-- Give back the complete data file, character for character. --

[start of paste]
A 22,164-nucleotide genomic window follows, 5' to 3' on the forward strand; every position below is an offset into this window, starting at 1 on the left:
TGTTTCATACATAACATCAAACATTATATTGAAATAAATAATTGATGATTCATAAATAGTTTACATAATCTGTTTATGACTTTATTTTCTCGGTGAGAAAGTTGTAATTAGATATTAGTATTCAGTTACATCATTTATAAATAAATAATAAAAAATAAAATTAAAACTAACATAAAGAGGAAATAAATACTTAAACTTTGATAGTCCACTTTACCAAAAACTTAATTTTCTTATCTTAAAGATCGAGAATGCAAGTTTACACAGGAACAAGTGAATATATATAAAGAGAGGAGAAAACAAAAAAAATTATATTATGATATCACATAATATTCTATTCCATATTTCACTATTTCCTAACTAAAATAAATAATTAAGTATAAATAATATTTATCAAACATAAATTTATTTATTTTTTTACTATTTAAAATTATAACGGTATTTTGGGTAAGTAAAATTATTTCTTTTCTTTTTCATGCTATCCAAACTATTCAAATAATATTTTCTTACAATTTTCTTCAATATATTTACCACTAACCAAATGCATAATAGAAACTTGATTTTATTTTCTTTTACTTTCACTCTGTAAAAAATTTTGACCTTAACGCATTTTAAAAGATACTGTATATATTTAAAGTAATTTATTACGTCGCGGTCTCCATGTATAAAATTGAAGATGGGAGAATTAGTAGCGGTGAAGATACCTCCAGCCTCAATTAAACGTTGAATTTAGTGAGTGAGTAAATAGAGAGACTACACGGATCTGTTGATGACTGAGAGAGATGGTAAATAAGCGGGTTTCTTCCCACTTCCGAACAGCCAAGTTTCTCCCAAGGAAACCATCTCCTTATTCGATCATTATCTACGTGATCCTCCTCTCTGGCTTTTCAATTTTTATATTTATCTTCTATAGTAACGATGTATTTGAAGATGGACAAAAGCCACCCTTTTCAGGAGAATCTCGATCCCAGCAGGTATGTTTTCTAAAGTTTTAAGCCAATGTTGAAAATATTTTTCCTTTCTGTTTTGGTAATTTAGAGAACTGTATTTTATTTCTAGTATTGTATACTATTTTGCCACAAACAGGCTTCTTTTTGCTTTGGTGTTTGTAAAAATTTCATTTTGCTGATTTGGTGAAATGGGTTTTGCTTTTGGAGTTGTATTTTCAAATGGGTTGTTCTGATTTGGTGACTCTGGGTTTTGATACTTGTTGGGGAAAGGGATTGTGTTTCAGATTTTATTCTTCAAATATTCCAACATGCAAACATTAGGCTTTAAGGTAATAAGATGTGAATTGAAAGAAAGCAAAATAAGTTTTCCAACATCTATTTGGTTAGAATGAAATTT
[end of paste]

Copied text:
A 22,164-nucleotide genomic window follows, 5' to 3' on the forward strand; every position below is an offset into this window, starting at 1 on the left:
TGTTTCATACATAACATCAAACATTATATTGAAATAAATAATTGATGATTCATAAATAGTTTACATAATCTGTTTATGACTTTATTTTCTCGGTGAGAAAGTTGTAATTAGATATTAGTATTCAGTTACATCATTTATAAATAAATAATAAAAAATAAAATTAAAACTAACATAAAGAGGAAATAAATACTTAAACTTTGATAGTCCACTTTACCAAAAACTTAATTTTCTTATCTTAAAGATCGAGAATGCAAGTTTACACAGGAACAAGTGAATATATATAAAGAGAGGAGAAAACAAAAAAAATTATATTATGATATCACATAATATTCTATTCCATATTTCACTATTTCCTAACTAAAATAAATAATTAAGTATAAATAATATTTATCAAACATAAATTTATTTATTTTTTTACTATTTAAAATTATAACGGTATTTTGGGTAAGTAAAATTATTTCTTTTCTTTTTCATGCTATCCAAACTATTCAAATAATATTTTCTTACAATTTTCTTCAATATATTTACCACTAACCAAATGCATAATAGAAACTTGATTTTATTTTCTTTTACTTTCACTCTGTAAAAAATTTTGACCTTAACGCATTTTAAAAGATACTGTATATATTTAAAGTAATTTATTACGTCGCGGTCTCCATGTATAAAATTGAAGATGGGAGAATTAGTAGCGGTGAAGATACCTCCAGCCTCAATTAAACGTTGAATTTAGTGAGTGAGTAAATAGAGAGACTACACGGATCTGTTGATGACTGAGAGAGATGGTAAATAAGCGGGTTTCTTCCCACTTCCGAACAGCCAAGTTTCTCCCAAGGAAACCATCTCCTTATTCGATCATTATCTACGTGATCCTCCTCTCTGGCTTTTCAATTTTTATATTTATCTTCTATAGTAACGATGTATTTGAAGATGGACAAAAGCCACCCTTTTCAGGAGAATCTCGATCCCAGCAGGTATGTTTTCTAAAGTTTTAAGCCAATGTTGAAAATATTTTTCCTTTCTGTTTTGGTAATTTAGAGAACTGTATTTTATTTCTAGTATTGTATACTATTTTGCCACAAACAGGCTTCTTTTTGCTTTGGTGTTTGTAAAAATTTCATTTTGCTGATTTGGTGAAATGGGTTTTGCTTTTGGAGTTGTATTTTCAAATGGGTTGTTCTGATTTGGTGACTCTGGGTTTTGATACTTGTTGGGGAAAGGGATTGTGTTTCAGATTTTATTCTTCAAATATTCCAACATGCAAACATTAGGCTTTAAGGTAATAAGATGTGAATTGAAAGAAAGCAAAATAAGTTTTCCAACATCTATTTGGTTAGAATGAAATTT